After the old man fled the area after getting into trouble, 18-year-old Parker left Utah in 1884 in search of new opportunities. He spent time in the mining boomtown of Telluride, Colorado, and then in Wyoming and Montana. On June 24, 1889, he pulled off his first bank robbery, leaving with more than $20,000 in his hands.
Soon afterward, Parker starting using the last name Cassidy, in honor of his mentor. At first, he referred to himself as Roy Cassidy. But, according to popular legend, after he landed a job in a butcher’s shop, he became known as Butcher Cassidy, which later morphed into Butch Cassidy. And, with the name, came notorious crimes…
The Real Sundance Kid
The real-life “Sundance Kid” was a man named Harry Alonzo Longabaugh, who was born in 1867 in Pennsylvania. He was all of 15 years old when he traveled west with one of his cousins. By 1887, he was in Sundance, Wyoming, where he stole a gun, a horse, and a saddle from a ranch. He was then captured and sentenced to 18 months in jail.
According to the folklore, it was during his time in jail that he adopted the nickname “Sundance Kid.” Although he tried to live his life as an honest ranch hand after he was released from jail, he did what most outlaws do: He went right back to a life of crime. Eventually, he became caught up with Butch Cassidy’s Wild Bunch.
Confirming Their Deaths
The Percy Garris character in the film was based on a real person named Percy Seibert from Maryland. Seibert was a mining engineer who worked for Butch Cassidy in Antofagasta, Chile. While Garris’ character dies in the film, Seibert was still alive when Butch and Sundance were reported dead. In fact, Seibert was a coroner’s witness for his buddies, confirming their deaths in 1908.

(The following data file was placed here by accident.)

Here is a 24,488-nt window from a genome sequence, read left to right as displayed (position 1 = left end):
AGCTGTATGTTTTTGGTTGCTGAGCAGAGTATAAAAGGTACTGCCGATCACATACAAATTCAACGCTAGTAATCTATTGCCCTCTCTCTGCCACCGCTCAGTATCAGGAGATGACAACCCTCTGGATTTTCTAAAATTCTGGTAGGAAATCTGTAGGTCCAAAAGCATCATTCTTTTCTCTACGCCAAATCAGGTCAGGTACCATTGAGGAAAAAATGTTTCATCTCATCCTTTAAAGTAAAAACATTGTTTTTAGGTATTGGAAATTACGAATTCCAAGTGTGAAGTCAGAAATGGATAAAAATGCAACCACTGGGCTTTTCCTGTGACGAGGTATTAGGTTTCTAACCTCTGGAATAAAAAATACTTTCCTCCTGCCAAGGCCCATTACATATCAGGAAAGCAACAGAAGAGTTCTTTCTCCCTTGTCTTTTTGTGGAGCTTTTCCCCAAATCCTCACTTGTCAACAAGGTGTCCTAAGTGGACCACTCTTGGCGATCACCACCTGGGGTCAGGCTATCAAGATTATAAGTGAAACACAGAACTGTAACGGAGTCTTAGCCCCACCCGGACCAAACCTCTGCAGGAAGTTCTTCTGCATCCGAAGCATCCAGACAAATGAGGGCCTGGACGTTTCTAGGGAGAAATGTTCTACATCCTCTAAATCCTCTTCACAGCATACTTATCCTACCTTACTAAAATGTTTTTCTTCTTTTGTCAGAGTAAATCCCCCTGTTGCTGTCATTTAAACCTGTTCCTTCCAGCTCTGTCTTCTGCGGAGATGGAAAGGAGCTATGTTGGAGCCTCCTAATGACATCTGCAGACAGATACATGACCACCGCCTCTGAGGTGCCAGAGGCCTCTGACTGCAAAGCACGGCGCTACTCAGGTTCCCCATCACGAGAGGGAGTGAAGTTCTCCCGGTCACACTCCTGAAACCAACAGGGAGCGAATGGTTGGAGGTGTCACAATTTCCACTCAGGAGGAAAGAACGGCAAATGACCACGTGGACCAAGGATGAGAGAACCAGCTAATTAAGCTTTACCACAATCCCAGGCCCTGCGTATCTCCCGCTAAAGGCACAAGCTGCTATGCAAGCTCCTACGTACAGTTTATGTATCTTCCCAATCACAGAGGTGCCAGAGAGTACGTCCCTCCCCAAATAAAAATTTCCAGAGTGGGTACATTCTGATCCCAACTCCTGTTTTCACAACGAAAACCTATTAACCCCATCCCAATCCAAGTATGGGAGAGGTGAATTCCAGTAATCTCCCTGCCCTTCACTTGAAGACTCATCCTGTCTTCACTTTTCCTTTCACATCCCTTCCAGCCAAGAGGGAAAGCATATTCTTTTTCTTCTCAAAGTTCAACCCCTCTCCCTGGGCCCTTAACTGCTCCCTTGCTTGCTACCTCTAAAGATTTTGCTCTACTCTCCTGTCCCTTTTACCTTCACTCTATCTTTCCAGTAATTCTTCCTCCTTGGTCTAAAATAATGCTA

In the film, a “super-posse” of law enforcement officers team up to hunt the Hole in the Wall Gang. In real life, however, there really was a super-posse that searched for Butch and Sundance. But what happened wasn’t as dramatic. As soon as Butch and Sundance learned who was in the posse, they fled to South America.
The Real Etta Place
Etta Place was yet another character based on real life. In reality, Place was clearly involved with the wrong crowd. It was said that she made it on her own as a “woman of the night,” but screenwriter Goldman didn’t feel so good about that idea. He thought that Place was too young and pretty to give herself away like that.